Notably, the ghost tells Hamlet to enact his revenge in the opening scenes of the play; he seems hesitant, as if he questions death for the first time. Hamlet wants to make sure that Claudius did in fact kill his father, so he sets up a play to re-enact the crime scene and to Hamlet’s content, Claudius disp... ... middle of paper ... ...death of him. Hamlet’s obsession and numerous contemplations about death sets himself in the undesired direction of suffering with the deaths of his father, Ophelia and Polonius, all whom he believed were undeserving. His will to continuously get himself into situations that inflict a great deal of emotional stress is astonishing, and his change in attitude about his indecisiveness about murder is not beneficial, rather it kills him in the end. Having a healthy fear of death is normal --one must realize death is unavoidable, while constant thought about death creates unhealthy anxiety.
Hamlet is showing how eager he is to avenge his fathers death, and he knows to kill Claudius the new king; in the back of Hamlets mind he still wants to avenge his mother for marrying Claudius. But at the same Hamlet has doubts about what he has been told by the ghost, “the spirit that I have seen May be the devil: and the devil hath power To assume a pleasing shape; yea, and perhaps, Out of my weakness and my melancholy, As he is very potent with such spirits, Abuses me to damn me. I 'll have grounds more relative than this. The play 's the thing wherein I 'll catch the conscience of the King” (II, II, DCXXVII- DCXXXIV). Hamlet is still having doubts on whether or not the ghost of his father is telling the truth or not, or if the ghost leaving him astray.
Hamlet, the protagonist in the play, was told by his murdered father’s ghost to avenge his death, but because he was reluctant to follow the code, the play ends in tragedy. Closer analysis of Hamlet’s principle speeches offers a window to his evolving view of life and death. Hamlet repeatedly states his desire for suicide, but also questions the repercussions of taking one’s life. In the first soliloquy, the audience is introduced as to how Hamlet truthfully feels about his father’s death and Gertrude’s hasty remarriage to Claudius. He first says, “O, that this too too sullied flesh would melt, thaw and resolve itself into dew!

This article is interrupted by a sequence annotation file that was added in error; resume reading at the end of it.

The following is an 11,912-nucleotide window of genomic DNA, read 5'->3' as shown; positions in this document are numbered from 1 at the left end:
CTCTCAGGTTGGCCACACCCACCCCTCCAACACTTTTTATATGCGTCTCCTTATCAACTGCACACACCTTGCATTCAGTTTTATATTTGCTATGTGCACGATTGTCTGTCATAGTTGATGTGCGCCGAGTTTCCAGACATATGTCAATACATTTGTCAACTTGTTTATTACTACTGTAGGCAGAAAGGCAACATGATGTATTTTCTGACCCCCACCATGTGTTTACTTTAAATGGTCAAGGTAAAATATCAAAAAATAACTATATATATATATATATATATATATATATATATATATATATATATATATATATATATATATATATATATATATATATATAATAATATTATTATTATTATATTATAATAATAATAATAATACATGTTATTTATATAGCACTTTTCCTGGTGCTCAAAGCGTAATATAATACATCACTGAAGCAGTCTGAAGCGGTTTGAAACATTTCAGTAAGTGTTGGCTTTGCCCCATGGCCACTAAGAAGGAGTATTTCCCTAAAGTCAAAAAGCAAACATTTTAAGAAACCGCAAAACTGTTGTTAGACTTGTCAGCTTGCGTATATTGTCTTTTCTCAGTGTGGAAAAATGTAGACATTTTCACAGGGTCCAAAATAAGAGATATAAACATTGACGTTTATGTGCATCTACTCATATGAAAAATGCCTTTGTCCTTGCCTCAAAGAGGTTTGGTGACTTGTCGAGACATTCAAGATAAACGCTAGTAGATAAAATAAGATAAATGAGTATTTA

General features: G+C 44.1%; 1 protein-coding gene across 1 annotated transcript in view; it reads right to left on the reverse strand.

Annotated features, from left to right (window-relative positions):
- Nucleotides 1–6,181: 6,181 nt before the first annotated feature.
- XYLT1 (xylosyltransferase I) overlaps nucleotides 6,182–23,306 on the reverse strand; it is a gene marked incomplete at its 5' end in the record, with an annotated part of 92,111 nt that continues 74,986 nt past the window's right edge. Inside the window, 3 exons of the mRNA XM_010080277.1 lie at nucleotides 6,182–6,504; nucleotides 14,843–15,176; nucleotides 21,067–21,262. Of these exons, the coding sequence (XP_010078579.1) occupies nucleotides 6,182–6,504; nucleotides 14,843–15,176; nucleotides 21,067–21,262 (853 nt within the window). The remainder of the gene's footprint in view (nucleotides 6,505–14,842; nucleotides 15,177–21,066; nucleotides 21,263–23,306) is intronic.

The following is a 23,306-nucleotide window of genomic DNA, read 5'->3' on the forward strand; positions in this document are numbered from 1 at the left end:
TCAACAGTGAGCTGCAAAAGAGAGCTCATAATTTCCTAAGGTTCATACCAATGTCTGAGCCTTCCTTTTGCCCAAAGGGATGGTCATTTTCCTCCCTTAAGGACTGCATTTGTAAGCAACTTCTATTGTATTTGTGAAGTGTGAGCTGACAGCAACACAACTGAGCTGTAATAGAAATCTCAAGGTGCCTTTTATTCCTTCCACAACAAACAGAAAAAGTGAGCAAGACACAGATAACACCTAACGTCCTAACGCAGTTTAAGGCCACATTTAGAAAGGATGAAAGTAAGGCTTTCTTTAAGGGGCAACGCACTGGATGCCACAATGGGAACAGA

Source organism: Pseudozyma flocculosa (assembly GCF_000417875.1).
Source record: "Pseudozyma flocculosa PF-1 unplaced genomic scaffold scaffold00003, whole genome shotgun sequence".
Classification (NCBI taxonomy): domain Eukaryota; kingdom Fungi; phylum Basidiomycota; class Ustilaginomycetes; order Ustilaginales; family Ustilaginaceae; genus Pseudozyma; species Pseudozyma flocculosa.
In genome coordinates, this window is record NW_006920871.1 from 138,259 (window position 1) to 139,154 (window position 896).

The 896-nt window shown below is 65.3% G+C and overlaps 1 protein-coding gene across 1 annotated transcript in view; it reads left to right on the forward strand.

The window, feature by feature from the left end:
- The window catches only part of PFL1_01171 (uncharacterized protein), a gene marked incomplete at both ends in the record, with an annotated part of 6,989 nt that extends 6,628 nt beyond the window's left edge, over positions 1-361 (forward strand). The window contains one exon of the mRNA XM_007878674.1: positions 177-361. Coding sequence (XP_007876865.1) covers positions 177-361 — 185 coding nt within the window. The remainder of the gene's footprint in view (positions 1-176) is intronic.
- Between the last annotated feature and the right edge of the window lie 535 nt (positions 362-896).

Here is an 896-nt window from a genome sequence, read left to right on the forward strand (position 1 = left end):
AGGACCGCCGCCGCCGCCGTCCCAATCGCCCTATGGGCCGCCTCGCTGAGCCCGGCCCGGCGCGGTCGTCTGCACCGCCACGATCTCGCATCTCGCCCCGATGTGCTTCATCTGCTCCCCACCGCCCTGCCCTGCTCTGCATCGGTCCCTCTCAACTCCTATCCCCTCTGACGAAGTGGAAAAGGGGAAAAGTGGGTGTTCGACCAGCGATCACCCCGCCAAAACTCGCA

The three main turning points of Hamlet all revolve around Hamlet seeking revenge for his father’s murder. The three scenes depict Hamlet’s growth of character from a hesitant philosopher to a rash man of action. In the players’ scene, Hamlet takes extra care in confirming the authenticity of the ghost’s story, while deeply debating the morality of killing Claudius. In the prayer scene, Hamlet remains indefinite in the decision of taking vengeance for his father, as he neglects his best opportunity to end Claudius’ life. Hamlet makes a drastic change of character in the closet scene when he kills who he thinks is Claudius without hesitation.
If thou didst ever thy dear father love —” (I.v.21-23). At this point, the ghost is saying to Hamlet if he has any love for his father he will avenge his death. The ghost states, “Revenge his foul and most unnatural murder” (I.v.25). Hamlet’s father is telling him to get revenge for his death. Hamlet ‘s initial reaction is to avenge his father, a reaction that is brought on by a sudden shock of the ghost’s confession.To prove that Hamlet has love for his father he is going to avenge his father’s death.